According to Coop customers, Richard M. Nixon best exemplifies the principle that members of any heirarchy inevitably rise to their level of incompetence.
Nixon was the highest vote-getter in an incompetence poll conducted by the Coop during the introduction of a new book, The Peter Principle: Why things Always go Wrong, by Dr. Laurence J. Peter. In his book, Peter discovers that "in time, every post tends to be occupied by an employee who is incompetent to carry out its duties."
Thirty-three per cent of the Coop customers answering the poll chose Nixon as the employee best exemplifying the Peter Principle. Spiro T. Agnew was second with 24 per cent of the vote.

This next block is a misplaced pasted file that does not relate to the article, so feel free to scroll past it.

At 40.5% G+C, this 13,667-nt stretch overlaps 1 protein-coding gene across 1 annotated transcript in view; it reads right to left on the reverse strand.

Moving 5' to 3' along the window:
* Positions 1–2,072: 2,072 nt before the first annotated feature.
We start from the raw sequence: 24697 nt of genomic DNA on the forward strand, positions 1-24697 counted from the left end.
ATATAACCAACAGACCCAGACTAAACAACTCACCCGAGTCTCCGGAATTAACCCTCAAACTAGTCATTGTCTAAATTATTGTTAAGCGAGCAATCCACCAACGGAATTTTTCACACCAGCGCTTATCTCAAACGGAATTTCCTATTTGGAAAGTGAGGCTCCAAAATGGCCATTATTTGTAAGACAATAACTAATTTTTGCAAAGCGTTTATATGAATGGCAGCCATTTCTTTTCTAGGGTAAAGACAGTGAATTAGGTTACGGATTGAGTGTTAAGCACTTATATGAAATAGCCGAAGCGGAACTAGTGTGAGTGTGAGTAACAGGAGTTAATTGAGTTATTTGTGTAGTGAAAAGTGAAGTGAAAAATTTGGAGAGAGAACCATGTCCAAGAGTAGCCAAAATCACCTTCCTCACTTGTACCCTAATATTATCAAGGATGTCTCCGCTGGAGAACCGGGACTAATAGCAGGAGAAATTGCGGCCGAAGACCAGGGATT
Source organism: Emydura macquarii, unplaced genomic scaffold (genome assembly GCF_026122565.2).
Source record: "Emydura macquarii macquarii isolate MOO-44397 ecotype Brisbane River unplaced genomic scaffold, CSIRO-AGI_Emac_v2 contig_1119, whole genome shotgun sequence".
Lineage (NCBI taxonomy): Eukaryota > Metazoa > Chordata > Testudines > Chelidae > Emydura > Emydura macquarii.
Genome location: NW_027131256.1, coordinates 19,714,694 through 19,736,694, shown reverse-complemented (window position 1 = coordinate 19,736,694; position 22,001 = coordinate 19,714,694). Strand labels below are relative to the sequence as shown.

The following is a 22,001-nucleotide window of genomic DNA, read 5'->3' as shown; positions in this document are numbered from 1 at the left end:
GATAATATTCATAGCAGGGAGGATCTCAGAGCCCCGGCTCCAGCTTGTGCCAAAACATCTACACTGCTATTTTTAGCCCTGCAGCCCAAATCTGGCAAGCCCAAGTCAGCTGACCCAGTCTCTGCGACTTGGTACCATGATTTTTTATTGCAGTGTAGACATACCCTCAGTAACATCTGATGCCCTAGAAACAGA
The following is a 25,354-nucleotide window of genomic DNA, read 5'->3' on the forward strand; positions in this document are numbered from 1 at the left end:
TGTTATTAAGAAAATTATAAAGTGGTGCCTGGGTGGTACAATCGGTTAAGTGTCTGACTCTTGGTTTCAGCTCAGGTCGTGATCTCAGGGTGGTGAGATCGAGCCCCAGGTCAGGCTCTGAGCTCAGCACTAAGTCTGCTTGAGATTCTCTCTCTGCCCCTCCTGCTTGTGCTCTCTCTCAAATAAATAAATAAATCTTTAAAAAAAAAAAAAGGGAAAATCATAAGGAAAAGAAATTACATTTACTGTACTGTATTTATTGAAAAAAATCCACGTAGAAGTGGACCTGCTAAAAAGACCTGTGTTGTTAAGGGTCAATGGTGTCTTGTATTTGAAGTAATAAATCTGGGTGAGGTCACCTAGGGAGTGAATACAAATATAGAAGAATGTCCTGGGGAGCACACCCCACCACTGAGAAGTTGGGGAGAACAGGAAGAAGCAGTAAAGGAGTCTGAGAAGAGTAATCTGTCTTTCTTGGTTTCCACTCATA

Other top finishers included LyndonJohnson, Lawrence J. Peter himself, Pope Paul, Julius T. Hoffman, and Nathan M. Pusey.
The results of a national Peter Principle poll conducted at 15 college stores across the country gave top incompetence honors to Agnew, with Nixon a close second.
The national results also included several names left out of the Harvard totals. Hubert Humphrey, Lester Maddox, John Mitchell, and J. Edgar Hoover all made the national top ten.
The national poll uncovered fierce competition for the tenth spot on the incompetence list. Final tabulation awarded a tie to George Wallace and Edward M. Kennedy '54.